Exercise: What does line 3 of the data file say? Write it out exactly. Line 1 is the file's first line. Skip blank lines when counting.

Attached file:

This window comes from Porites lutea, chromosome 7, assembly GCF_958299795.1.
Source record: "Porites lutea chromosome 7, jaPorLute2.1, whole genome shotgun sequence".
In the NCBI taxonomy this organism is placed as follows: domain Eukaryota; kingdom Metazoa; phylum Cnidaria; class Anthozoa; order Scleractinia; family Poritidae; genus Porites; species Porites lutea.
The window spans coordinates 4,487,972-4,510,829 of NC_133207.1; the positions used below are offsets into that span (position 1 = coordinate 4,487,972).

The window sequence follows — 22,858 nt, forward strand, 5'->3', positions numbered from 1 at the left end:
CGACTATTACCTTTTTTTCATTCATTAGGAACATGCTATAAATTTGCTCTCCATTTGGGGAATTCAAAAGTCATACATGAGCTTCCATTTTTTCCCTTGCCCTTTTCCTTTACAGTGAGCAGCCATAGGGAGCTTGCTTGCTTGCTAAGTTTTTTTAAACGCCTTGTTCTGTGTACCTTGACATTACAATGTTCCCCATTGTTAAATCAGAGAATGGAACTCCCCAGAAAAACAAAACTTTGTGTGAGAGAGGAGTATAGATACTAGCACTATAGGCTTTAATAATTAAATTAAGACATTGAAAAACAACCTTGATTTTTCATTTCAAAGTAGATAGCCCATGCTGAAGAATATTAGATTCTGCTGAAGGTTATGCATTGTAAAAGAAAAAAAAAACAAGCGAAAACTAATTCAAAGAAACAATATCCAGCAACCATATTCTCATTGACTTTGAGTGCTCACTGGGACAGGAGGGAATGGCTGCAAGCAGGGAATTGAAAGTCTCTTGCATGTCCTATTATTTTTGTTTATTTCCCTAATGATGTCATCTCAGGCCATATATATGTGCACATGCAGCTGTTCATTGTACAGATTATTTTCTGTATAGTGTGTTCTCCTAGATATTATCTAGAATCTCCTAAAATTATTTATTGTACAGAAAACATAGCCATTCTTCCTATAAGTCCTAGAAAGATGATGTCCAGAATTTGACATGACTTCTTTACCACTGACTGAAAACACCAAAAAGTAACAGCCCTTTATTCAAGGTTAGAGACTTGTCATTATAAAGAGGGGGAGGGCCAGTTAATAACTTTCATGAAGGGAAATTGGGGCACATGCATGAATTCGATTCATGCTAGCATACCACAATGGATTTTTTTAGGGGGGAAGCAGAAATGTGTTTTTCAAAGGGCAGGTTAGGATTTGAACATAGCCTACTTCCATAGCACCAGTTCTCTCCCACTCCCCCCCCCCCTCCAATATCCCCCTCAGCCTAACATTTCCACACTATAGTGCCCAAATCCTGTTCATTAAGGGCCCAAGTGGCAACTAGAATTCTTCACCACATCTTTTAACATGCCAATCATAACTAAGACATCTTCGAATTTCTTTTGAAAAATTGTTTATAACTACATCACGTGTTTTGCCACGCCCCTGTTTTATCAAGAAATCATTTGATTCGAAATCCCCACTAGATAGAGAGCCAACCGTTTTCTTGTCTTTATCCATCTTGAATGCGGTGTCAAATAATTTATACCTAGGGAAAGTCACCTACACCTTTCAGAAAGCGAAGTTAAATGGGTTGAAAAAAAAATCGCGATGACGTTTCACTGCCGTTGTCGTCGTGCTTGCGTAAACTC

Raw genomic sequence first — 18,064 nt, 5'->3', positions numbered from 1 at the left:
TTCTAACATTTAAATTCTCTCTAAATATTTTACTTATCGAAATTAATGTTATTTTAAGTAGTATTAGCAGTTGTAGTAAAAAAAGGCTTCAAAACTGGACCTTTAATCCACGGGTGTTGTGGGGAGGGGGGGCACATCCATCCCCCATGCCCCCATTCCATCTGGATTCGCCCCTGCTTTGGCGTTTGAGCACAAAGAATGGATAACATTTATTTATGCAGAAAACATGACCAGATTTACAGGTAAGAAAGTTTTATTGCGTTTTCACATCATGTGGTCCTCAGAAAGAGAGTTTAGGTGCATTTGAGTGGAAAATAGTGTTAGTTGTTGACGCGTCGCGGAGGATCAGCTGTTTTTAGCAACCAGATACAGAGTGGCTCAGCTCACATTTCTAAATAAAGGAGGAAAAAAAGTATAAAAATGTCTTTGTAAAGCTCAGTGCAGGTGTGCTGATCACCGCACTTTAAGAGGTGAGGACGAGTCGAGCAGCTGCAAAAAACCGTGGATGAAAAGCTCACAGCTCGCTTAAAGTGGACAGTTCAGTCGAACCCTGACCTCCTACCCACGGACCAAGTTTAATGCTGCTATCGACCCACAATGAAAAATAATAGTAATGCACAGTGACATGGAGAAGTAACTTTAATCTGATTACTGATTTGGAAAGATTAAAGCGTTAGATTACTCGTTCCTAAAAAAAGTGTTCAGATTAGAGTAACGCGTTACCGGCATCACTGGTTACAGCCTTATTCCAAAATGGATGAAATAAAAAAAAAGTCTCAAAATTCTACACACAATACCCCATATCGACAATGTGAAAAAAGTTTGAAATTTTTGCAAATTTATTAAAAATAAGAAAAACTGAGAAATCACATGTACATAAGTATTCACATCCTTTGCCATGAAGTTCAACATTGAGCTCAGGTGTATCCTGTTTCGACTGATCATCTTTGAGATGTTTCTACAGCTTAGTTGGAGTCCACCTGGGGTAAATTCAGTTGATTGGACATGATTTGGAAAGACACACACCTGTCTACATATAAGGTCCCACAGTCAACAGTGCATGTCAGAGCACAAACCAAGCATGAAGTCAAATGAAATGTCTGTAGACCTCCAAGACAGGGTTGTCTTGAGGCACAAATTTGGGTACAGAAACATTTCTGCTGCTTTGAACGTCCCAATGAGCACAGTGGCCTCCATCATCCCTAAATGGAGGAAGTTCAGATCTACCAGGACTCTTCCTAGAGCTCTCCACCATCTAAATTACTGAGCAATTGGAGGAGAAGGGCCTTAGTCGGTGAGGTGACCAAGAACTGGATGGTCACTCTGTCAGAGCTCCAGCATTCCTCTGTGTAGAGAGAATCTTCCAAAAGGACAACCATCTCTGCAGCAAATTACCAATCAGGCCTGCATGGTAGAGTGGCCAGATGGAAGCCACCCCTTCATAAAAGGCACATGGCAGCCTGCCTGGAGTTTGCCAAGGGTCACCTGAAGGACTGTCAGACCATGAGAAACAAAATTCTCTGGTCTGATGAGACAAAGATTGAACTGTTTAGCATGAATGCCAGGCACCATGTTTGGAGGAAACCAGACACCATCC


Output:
In the NCBI taxonomy this organism is placed as follows: domain Eukaryota; kingdom Metazoa; phylum Cnidaria; class Anthozoa; order Scleractinia; family Poritidae; genus Porites; species Porites lutea.